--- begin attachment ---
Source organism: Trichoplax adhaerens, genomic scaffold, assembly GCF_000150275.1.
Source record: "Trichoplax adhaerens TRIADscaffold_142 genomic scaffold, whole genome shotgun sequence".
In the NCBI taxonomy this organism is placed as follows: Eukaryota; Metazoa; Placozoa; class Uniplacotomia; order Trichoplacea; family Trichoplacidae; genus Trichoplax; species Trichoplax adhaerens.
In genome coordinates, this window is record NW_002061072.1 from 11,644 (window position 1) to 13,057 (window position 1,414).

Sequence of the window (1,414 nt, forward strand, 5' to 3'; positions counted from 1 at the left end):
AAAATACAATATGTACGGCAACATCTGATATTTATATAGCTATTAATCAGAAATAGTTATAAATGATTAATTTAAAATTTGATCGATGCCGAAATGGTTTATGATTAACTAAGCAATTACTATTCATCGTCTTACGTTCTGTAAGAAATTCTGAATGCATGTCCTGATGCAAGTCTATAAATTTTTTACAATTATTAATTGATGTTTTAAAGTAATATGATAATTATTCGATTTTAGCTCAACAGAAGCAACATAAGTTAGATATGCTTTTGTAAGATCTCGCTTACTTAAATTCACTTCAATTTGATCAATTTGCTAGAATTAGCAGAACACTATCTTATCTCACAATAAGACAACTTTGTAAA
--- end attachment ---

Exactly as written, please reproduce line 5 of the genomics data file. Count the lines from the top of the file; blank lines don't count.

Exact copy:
Sequence of the window (1,414 nt, forward strand, 5' to 3'; positions counted from 1 at the left end):